Naples:life,death & Miraclecontact: Jeff Matthews


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 Through the Eyes of...

Janet Ross

Janet Ross (born Janet Ann Duff Gordon, 1842-1927) was an English writer. After her marriage to Henry James Ross, she lived in Egypt for six years, during which time she was a correspondent to the London Times. From 1867 until her death she was a resident of Florence. She wrote for English magazines and collected her works into various books such as Leaves from our Tuscan Kitchen, Old Florence and Modern Tuscany, Italian Sketches, Lives of the Early Medici as Told in their Correspondence, Florentine Villas, Three Generations of English Women and an autobiographical memoir entitled The Fourth Generation. Her writing contains a number of anecdotes about her acquaintances such as Carlye, Tennyson, Dickens and Mark Twain. She was on congenial terms with the American writer when he and his family lived in a nearby villa in Florence. She wrote of them: "The Clemens family were very pleasant neighbours. He used to drop by at all hours...I confess I preferred Mr. Clemens, keen-sighted, sensible and large-hearted, to the amusing, laughter-provoking Mark Twain." There is a biography of Ross by Sarah Benjamin:  A Castle in Tuscany: The Remarkable Life of Janet Ross. Sydney: Murdoch Books (2006). What follows, below, is an excerpt from Chapter 4 of Ross' The Land of Manfred, Prince of Tarentum and King of Sicily. Rambles in Remote Parts of Southern Italy with Special Reference to their Historical Associations. Illustrated by Carlo Orsi. With a map. (London, John Murray, Albermarle St. 1889). The excerpt has to do with the Castel del Monte, built by Holy Roman Emperor, Frederick II and is best read in conjunction with those two linked items. The image here below was not part of the original book. There is an additional short excerpt from The Land of Manfred in the entry on King Manfred of Sicily.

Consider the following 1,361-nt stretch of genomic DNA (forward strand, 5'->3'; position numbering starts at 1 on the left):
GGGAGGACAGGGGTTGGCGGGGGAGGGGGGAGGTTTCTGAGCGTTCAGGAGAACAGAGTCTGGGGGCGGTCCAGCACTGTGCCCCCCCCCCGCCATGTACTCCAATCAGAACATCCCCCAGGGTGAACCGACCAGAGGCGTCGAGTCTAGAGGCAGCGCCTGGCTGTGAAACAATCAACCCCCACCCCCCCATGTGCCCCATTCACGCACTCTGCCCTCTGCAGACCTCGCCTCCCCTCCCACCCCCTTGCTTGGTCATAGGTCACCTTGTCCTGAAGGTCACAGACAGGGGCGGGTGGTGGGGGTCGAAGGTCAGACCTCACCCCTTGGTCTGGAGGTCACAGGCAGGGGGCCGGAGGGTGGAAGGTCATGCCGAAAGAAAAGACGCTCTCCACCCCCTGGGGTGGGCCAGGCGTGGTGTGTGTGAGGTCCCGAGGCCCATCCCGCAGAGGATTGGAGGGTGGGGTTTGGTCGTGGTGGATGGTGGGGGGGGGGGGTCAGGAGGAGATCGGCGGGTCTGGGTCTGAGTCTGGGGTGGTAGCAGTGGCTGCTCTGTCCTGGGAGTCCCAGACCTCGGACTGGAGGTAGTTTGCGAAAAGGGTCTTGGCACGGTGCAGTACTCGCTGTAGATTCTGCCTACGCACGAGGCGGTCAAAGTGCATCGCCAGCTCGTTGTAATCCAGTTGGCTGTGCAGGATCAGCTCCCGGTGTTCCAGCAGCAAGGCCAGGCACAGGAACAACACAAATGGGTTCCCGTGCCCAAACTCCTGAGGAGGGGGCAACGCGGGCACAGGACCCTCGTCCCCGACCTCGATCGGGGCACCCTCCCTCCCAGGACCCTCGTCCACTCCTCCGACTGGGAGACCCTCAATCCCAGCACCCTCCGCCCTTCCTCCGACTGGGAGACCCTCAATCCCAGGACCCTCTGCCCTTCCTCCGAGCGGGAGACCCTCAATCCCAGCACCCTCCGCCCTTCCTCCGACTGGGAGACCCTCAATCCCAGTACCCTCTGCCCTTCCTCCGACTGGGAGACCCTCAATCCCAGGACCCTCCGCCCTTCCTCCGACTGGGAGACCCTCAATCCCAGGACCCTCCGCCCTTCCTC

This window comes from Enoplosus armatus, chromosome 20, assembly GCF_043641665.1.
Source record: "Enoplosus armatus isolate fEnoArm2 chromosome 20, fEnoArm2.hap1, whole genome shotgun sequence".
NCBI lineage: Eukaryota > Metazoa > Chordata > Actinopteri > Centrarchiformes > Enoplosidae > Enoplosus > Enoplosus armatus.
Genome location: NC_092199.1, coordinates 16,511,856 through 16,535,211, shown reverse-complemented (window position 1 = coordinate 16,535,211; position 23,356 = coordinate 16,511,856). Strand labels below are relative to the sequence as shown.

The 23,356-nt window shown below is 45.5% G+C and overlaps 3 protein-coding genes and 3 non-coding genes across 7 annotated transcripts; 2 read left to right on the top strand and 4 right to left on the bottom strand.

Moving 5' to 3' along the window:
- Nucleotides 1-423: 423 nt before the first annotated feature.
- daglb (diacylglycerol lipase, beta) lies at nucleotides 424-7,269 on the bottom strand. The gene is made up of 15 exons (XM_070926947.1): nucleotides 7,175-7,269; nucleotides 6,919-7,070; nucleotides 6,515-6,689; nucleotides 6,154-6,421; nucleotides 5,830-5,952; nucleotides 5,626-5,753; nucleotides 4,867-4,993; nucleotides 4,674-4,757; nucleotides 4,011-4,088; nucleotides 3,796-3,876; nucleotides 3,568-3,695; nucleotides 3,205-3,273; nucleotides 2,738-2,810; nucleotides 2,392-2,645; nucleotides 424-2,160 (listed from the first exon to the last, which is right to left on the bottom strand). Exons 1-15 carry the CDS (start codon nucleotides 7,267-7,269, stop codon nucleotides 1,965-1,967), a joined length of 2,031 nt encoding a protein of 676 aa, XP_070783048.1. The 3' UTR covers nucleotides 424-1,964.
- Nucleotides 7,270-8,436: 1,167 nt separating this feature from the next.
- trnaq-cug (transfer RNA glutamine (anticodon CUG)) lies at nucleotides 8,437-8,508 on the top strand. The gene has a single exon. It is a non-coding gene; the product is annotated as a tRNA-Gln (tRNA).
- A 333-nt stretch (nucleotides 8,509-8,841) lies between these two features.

...Leaving the carriage at the solitary farmhouse, we climbed in the hot sun up the steep bare hill, and now saw that what had seemed a round tower in the distance was an octagon, with low octangular towers at each corner, slightly higher than the castle walls. Built of limestone of a rich creamy yellow colour, which was quarried from the hill on which it stands, Castel del Monte is in a good state of preservation. The Italian Government bought  it a few years ago from the Caraffa family, who, fallen from their high estate, had allowed shepherds to stall their flocks in the rooms which had once re-echoed to the songs of the minstrels the great Emperor delighted in, and bandits to hide in the recesses of the towers, while its walls were stripped of their marbles to ornament churches at Andria. Glass has been put in all the windows, and the two doors, of which an old guard, who lives in a hut close by, has the key, have been repaired. He was delighted to see us, and said his life was very lonely, and that if it were not for Vigilante (his dog) he should not be able to bear it.